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How Jodie Foster, 61, Got 'Ripped' For Her Role In 'Nyad'

jodie foster at the 29th annual critics choice awards
How Jodie Foster, 61, Got 'Ripped' For 'Nyad' Lionel Hahn - Getty Images

When Jodie Foster, 61, signed on to play trainer Bonnie Stoll in the Oscar-nominated movie Nyad, she had just wrapped filming on a decidedly different film, one where she played a slim, suited-up lawyer. She told the film’s directors that she planned to start training immediately, they told the Washington Post.

“We never really heard anything more from her,” Jimmy Chin, who directed the film alongside his wife Elizabeth Chai Vasarhelyi, told the Washington Post. “And then she showed up just ripped.”

Nyad follows the true story of marathon swimmer Diana Nyad (played by 65-year-old Annette Bening), who impressively swam 110 miles from Cuba to Florida in 2013. Diana was 64 when she completed the feat with the help of her close friend, former girlfriend, and trainer Stoll. Both Annette and Jodie are up for Oscars for their performances.

Jodie spent months intensely preparing her body.

Jodie, 61, dedicated the months between booking and filming to training in the gym and spending time with athlete and racquetball pro Bonnie. Bonnie, 71, is described in the Post as a woman who does 100 reps of shoulder, biceps, and ab moves per day, power walks for two hours, and does military-style chin-ups and pull-ups, so Jodie definitely had her work cut out for her.

According to the Post, Jodie worked out daily before and during filming. She alternated between kettlebell drills and heavy weightlifting, eating a strict diet of mostly brown rice, chicken, and broccoli. After filming wrapped, she told Bonnie Stoll, “I hope I never see chicken again,” per the newspaper.

It seems all her training paid off, as Jodie is incredibly strong in the film, which was filmed in both open water and a tank, with limited use of stunt doubles, per The Straits Times.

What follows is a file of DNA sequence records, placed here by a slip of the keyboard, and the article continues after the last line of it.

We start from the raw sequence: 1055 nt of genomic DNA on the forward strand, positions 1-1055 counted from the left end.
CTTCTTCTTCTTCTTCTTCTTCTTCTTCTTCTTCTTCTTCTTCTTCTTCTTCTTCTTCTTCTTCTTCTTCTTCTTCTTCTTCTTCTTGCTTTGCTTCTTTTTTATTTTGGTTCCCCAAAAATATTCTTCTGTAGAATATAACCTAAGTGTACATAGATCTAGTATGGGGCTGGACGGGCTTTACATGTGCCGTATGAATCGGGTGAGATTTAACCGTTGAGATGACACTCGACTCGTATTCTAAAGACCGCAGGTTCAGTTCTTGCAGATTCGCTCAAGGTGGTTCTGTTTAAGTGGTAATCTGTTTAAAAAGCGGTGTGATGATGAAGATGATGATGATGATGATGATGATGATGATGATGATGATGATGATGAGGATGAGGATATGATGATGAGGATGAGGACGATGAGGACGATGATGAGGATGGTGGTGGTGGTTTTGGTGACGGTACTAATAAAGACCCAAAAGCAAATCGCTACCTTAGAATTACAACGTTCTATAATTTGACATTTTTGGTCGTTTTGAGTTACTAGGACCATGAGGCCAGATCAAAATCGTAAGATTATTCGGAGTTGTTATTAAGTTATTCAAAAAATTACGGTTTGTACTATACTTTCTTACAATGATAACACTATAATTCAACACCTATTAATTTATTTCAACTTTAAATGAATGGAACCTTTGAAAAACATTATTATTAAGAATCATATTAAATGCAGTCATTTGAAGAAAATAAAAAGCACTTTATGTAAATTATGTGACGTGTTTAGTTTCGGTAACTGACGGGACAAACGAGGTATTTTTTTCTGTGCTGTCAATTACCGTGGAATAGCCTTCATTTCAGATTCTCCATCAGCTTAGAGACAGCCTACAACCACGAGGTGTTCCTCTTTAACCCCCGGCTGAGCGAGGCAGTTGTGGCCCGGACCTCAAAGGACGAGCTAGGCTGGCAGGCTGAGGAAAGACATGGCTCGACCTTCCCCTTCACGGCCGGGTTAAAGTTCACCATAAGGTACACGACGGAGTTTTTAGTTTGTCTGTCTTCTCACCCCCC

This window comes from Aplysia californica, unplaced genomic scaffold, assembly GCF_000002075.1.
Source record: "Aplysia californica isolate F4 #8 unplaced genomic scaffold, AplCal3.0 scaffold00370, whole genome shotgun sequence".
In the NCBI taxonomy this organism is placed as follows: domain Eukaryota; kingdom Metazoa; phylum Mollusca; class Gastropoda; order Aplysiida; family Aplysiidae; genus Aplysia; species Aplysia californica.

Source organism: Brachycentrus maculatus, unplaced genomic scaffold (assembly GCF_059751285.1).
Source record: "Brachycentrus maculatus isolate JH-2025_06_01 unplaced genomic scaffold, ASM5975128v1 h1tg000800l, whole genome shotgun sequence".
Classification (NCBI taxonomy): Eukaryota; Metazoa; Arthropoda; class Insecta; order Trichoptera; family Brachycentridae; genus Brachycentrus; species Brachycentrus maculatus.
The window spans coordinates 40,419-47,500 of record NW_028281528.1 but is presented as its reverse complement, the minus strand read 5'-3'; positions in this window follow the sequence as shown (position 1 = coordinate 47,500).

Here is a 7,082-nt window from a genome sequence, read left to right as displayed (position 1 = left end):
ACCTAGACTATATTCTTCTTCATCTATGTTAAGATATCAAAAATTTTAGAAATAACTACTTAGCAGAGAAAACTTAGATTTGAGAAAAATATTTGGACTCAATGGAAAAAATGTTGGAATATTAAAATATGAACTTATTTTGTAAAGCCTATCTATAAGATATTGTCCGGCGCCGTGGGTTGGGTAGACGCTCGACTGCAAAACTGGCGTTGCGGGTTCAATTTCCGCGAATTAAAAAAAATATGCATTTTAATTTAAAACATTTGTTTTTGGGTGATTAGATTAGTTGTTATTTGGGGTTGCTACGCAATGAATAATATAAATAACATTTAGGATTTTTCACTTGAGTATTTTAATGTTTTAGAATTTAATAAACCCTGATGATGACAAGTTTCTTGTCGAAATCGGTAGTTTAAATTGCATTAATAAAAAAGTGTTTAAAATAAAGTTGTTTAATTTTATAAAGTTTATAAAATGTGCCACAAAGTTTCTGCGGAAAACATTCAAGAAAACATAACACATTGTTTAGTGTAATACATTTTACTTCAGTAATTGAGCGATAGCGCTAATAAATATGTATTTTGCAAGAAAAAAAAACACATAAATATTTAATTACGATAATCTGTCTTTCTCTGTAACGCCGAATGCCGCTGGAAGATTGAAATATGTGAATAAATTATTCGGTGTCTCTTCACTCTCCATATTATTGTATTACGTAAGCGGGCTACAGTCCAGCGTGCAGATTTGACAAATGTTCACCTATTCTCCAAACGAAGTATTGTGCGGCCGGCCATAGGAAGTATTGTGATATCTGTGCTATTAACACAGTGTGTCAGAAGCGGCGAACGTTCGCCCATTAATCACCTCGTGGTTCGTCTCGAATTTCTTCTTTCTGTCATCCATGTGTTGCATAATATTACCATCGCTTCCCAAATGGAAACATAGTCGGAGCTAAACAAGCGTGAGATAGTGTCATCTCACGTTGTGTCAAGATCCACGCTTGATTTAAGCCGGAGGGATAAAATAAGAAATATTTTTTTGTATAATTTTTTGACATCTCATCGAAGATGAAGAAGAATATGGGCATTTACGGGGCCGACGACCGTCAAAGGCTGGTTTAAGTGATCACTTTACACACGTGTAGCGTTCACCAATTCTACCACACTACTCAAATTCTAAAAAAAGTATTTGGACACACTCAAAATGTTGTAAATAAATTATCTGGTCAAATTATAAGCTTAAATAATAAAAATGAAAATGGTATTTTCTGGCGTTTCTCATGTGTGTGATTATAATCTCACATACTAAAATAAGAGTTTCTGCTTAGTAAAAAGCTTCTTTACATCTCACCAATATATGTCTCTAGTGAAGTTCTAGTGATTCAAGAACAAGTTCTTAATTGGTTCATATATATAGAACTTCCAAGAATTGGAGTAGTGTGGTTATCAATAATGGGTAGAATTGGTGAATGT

Both Jodie and Annette worked hard to shatter illusions about limitations for aging women, which shines through in the triumphant story and in their physical transformations. “It was important to both actors that we not touch their bodies, as in touch up,” Vasarhelyi told the Washington Post. “They were committed to play women of their age.”

The Post reported that part of what motivated Jodie to join the film's cast was the chance to portray, alongside Annette, older women who were "badasses."

Jodie has approached aging the candor and vulnerability for years.

In a conversation with Interview Magazine, Jodie says she had a difficult time in her fifties but really found a new perspective in her 60s.

“I was struggling in my fifties. I was sort of like, ‘Am I ever going to do anything meaningful again? Is this all there is?’ And there’s that awkward phase where everybody who’s in their late forties or fifties is very busy getting all plumped and shooting shit into their face. I didn’t want that life, but I also knew that I couldn’t compete with my old self,” Jodie shared. Once she hit the milestone age of 60, she saw things in a more positive light.

“There was something about going back to the work with a different attitude, I think. About really enjoying supporting other people and saying to myself, ‘This is not my time. I had my time. This is their time, and I get to participate in it by giving them whatever wisdom I have.’ Somehow it’s so much more satisfying to be a part of a team that’s doing something awesome than it is to be all on your own trying to jump up that hill and make something out of nothing,” she shared in the interview.

As part of her on-screen support in Nyad, Jodie also spent a lot of time getting to know Bonnie and her mannerisms, the athlete shared with People.

“I can't sit still for the most part,” Bonnie told the magazine. Jodie came over. We sat outside for three hours straight. I never even thought about standing up. You know, ‘What’s your favorite food?’ ‘Oh, me too!’ That kind of thing.”

The women still stay in touch and bond over their love of the NFL and a card game called Push.

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